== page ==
E-signature platforms strengthen document management's clout
Companies in the throes of digital transformation find the e-signature process to be a major catalyst in automating their document management systems and smoothing workflows.
Digital transformation and its acceleration due to the COVID-19 pandemic have compelled more businesses to use automated document management systems that include digital and electronic signatures. Paper-based processes just haven't been practical when people have been sheltering in place and working remotely.
"We saw really fast acceleration of this paper-to-digital transformation in the last 18 months across a number of use cases," said Simon Longbottom, vice president of product marketing, Adobe Acrobat and Adobe Sign for Business. "[A] quarter of Americans electronically signed a document for the first time in 2020."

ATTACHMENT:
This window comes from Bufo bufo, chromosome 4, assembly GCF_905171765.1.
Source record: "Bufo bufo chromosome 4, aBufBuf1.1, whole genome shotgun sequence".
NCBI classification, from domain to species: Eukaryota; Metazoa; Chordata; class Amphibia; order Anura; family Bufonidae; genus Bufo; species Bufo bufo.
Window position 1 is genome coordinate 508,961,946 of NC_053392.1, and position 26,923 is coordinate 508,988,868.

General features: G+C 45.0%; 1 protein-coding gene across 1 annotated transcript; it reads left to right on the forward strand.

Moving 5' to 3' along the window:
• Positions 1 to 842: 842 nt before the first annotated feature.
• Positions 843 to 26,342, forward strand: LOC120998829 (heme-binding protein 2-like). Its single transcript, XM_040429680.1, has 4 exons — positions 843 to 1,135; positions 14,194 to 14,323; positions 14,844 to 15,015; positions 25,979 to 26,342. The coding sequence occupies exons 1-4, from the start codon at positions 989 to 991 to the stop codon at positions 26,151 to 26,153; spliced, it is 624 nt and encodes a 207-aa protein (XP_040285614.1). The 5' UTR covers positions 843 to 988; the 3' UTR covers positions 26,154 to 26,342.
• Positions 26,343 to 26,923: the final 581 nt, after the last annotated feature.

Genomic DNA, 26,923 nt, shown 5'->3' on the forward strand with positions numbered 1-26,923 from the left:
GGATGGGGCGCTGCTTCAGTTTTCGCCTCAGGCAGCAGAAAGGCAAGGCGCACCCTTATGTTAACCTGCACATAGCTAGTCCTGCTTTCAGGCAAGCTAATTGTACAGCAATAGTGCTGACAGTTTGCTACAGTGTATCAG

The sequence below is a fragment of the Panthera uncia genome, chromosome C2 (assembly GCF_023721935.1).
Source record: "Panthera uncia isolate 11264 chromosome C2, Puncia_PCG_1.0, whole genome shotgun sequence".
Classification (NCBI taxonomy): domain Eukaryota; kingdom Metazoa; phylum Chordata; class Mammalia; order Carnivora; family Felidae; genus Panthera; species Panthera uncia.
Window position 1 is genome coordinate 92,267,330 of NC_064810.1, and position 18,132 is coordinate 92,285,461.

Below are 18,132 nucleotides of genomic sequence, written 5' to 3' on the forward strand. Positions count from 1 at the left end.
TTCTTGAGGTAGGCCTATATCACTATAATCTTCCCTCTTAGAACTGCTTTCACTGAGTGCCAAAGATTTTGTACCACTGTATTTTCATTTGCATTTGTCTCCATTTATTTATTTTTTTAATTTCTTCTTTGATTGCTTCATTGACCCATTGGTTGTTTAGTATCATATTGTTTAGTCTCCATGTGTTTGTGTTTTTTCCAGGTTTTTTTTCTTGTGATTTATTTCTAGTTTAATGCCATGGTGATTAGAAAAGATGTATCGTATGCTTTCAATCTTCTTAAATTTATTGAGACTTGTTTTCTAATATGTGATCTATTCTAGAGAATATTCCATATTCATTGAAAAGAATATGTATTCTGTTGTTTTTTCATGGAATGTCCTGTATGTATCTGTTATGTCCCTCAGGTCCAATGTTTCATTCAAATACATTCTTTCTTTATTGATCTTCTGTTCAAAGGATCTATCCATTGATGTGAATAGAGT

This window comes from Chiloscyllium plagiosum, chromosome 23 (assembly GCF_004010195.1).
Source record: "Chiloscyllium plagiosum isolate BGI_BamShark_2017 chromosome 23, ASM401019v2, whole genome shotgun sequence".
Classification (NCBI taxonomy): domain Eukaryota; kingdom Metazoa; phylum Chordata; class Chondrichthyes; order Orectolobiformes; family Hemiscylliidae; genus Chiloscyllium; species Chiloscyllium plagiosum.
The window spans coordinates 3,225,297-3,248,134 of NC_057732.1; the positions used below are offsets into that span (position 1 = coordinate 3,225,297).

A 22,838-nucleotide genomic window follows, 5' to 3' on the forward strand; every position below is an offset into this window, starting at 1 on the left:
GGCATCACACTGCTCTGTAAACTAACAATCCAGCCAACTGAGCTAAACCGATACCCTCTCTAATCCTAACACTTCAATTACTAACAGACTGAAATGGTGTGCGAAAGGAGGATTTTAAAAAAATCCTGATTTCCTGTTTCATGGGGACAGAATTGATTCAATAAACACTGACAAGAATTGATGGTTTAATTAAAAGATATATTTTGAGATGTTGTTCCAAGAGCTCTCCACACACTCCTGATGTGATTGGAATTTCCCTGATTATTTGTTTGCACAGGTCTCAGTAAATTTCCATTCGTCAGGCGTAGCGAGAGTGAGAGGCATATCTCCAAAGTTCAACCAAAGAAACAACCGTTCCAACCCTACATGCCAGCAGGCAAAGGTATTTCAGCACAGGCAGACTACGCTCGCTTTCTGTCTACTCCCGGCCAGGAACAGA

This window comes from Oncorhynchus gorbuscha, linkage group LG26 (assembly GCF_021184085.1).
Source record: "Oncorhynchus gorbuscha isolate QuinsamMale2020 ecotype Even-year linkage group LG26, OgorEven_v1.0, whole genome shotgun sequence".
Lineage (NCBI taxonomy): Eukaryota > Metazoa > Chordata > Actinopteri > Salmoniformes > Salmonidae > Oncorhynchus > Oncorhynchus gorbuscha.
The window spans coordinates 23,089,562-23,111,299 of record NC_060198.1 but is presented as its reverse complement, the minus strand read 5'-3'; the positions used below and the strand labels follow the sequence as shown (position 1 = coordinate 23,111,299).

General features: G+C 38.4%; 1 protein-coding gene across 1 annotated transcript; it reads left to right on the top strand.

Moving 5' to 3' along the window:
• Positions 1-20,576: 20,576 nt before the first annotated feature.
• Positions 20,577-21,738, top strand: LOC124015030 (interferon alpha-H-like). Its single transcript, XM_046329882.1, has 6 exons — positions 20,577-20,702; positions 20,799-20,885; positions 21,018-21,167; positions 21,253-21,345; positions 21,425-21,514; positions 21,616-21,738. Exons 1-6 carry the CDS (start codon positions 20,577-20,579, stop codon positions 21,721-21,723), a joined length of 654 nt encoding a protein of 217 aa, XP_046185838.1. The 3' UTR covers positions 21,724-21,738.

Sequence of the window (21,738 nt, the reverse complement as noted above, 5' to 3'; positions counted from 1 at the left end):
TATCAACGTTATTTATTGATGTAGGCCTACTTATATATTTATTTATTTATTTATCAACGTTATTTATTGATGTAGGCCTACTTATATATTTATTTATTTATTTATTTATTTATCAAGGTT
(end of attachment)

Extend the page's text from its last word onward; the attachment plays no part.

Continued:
Adding e-signature platforms to the electronic document process can improve organizations in several ways, including saving time, lowering costs, reducing risks and advancing sustainability goals. Meanwhile, customers, corporate partners and employees benefit from a faster and more convenient experience.
How digital and electronic signatures differ
Digital signatures and electronic signatures may seem alike, but they're not the same.
An e-signature is the more common of the two. A person can initial or sign a document using a keyboard, keypad, or mouse -- or, if the platform requires it, by writing the signature in a blank box using a finger or stylus on a trackpad or touchscreen. The various mechanisms for capturing a person's signature doesn't change the outcome. They're merely different methods of confirming an individual's acknowledgement, approval, consent or agreement.